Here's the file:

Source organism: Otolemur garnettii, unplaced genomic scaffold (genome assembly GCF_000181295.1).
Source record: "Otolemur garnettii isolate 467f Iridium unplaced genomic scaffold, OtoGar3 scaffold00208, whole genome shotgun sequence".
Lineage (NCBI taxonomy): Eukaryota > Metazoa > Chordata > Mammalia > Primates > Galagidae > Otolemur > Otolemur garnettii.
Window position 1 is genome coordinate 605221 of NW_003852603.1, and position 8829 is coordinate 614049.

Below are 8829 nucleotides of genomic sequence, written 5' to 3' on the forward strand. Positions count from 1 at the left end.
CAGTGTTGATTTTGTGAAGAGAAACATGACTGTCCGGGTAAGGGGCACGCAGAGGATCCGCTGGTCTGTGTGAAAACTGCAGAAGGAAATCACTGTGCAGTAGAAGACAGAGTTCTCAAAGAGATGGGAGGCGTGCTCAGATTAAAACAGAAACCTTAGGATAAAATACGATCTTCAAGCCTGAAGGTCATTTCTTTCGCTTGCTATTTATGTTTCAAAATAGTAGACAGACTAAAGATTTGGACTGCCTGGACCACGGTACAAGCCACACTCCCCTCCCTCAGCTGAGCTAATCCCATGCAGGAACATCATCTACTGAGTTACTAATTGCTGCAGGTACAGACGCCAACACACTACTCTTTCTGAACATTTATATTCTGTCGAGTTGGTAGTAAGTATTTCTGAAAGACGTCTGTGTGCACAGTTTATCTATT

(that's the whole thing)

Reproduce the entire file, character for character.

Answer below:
Source organism: Otolemur garnettii, unplaced genomic scaffold (genome assembly GCF_000181295.1).
Source record: "Otolemur garnettii isolate 467f Iridium unplaced genomic scaffold, OtoGar3 scaffold00208, whole genome shotgun sequence".
Lineage (NCBI taxonomy): Eukaryota > Metazoa > Chordata > Mammalia > Primates > Galagidae > Otolemur > Otolemur garnettii.
Window position 1 is genome coordinate 605221 of NW_003852603.1, and position 8829 is coordinate 614049.

Below are 8829 nucleotides of genomic sequence, written 5' to 3' on the forward strand. Positions count from 1 at the left end.
CAGTGTTGATTTTGTGAAGAGAAACATGACTGTCCGGGTAAGGGGCACGCAGAGGATCCGCTGGTCTGTGTGAAAACTGCAGAAGGAAATCACTGTGCAGTAGAAGACAGAGTTCTCAAAGAGATGGGAGGCGTGCTCAGATTAAAACAGAAACCTTAGGATAAAATACGATCTTCAAGCCTGAAGGTCATTTCTTTCGCTTGCTATTTATGTTTCAAAATAGTAGACAGACTAAAGATTTGGACTGCCTGGACCACGGTACAAGCCACACTCCCCTCCCTCAGCTGAGCTAATCCCATGCAGGAACATCATCTACTGAGTTACTAATTGCTGCAGGTACAGACGCCAACACACTACTCTTTCTGAACATTTATATTCTGTCGAGTTGGTAGTAAGTATTTCTGAAAGACGTCTGTGTGCACAGTTTATCTATT